May 28, 2022

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Cassini & Q

Originally published July 5, 2012 LPOD-Jul5-12.jpg
image by Damian Peach, Selsey, UK

Deslandres, or Hell Plain as it was known until 1948, is one of the largest non-basins on the Moon. Its floor contains a variety of features of different origins. Paralleling the northwestern rim is a fissure that always appeared to have a raised rim; with the Quickmap measuring tool I see that it rises 400 m on the left, but only about 100 m on the right. This is consistent with other measures - the lowest areas seem to be around the edges of the crater, and the main floor is rather flat - ignoring all the subsequent craters. At the upper right there is a small patch of mare basalt and nearby a 30 km long line of 5 or 6 flat-floored craters that may be secondaries from Tycho although they aren't quite radial. The most brilliant feature in Deslandres is a diffuse bright spot first noticed by Cassini and since called Cassini's Bright Spot. Two small craters - about 30 km southwest of the crater chain - are near the center of the bright spot. Discussions ensued about which of the two craters is the source of the bright spot. LRO NAC images solve the question. The largest crater, 3.7 km wide Hell Q, is a very fresh impact pit with melt deposits on its floor and streamers of melt to the east, draping the other softer crater. Hell Q appears to have been formed by an oblique impact with its bright ejecta elongated to the east and southeast. Like Censorinus, Hell Q seems to have a larger and brighter bright nimbus than most small craters, perhaps they are simply younger than most similar craters.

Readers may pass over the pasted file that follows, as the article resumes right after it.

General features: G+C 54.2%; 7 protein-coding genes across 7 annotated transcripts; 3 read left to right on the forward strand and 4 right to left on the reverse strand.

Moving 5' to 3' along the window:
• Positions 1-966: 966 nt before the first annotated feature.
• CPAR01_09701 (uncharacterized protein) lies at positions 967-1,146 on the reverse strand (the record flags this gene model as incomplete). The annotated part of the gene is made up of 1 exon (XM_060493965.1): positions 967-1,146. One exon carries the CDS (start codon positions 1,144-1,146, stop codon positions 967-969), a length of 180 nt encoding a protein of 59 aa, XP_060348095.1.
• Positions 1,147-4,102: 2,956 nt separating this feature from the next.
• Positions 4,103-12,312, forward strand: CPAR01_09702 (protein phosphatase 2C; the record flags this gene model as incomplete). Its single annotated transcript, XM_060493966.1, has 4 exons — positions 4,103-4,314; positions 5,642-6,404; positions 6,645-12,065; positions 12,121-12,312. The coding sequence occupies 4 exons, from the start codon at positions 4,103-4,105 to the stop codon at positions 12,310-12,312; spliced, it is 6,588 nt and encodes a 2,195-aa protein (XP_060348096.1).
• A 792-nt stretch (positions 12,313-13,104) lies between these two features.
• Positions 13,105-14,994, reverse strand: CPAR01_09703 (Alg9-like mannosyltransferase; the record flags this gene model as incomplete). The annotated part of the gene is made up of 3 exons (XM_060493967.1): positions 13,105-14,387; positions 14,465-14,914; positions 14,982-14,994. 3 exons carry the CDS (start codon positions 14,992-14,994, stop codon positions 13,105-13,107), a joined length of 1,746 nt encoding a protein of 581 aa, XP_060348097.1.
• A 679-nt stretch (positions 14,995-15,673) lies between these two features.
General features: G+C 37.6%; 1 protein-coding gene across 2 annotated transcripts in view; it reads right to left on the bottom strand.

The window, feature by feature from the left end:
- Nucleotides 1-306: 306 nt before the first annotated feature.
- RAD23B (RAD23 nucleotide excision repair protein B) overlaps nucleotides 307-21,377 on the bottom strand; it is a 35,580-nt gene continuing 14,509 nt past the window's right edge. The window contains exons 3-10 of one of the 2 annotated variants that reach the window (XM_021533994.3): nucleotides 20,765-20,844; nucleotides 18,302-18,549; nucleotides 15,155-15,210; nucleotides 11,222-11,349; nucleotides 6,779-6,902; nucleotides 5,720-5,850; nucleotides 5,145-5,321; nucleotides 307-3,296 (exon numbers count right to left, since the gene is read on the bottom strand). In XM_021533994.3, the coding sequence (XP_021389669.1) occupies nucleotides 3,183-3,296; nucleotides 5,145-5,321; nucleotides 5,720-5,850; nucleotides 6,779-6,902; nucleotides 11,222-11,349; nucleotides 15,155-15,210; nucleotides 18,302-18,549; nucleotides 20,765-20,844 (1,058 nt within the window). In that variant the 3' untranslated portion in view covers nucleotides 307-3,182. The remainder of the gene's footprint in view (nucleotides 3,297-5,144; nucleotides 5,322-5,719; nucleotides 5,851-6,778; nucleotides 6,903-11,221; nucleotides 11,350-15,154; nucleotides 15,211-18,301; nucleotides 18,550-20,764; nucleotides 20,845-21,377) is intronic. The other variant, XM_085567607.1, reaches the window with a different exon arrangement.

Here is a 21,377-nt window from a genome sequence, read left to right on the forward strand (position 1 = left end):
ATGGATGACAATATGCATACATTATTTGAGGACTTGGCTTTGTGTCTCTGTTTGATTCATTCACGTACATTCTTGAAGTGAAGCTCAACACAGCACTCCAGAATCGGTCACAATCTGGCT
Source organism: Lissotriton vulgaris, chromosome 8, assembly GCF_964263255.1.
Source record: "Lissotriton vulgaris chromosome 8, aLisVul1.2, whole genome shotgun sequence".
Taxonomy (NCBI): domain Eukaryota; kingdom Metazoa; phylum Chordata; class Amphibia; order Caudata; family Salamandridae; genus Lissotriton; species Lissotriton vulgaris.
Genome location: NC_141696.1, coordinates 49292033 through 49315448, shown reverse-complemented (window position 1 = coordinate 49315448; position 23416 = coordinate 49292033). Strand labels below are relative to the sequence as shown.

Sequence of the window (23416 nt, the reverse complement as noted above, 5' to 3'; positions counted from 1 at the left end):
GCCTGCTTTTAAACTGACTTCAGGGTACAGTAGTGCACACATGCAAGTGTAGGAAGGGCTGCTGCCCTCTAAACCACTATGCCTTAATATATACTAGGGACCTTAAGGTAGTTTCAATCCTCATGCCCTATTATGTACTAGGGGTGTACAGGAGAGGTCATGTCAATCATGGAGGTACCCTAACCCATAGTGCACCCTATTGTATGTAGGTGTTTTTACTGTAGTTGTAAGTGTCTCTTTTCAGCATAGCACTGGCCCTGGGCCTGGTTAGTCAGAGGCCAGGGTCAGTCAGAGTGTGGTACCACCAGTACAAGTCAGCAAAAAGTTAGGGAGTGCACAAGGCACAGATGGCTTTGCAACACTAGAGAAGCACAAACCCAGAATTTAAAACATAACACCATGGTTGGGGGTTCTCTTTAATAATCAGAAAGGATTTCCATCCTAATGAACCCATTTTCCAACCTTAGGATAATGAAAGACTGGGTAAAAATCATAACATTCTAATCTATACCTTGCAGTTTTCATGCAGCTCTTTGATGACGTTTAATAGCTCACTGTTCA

Chuck Wood

Technical Details
2012 03 01 2002 UT. 356mm reflector. PGR Flea3.

Related Links
Rükl plate 65
Damian's 2012 lunar images gallery

Yesterday's LPOD: Balancing Act

Tomorrow's LPOD: Classic Sameness



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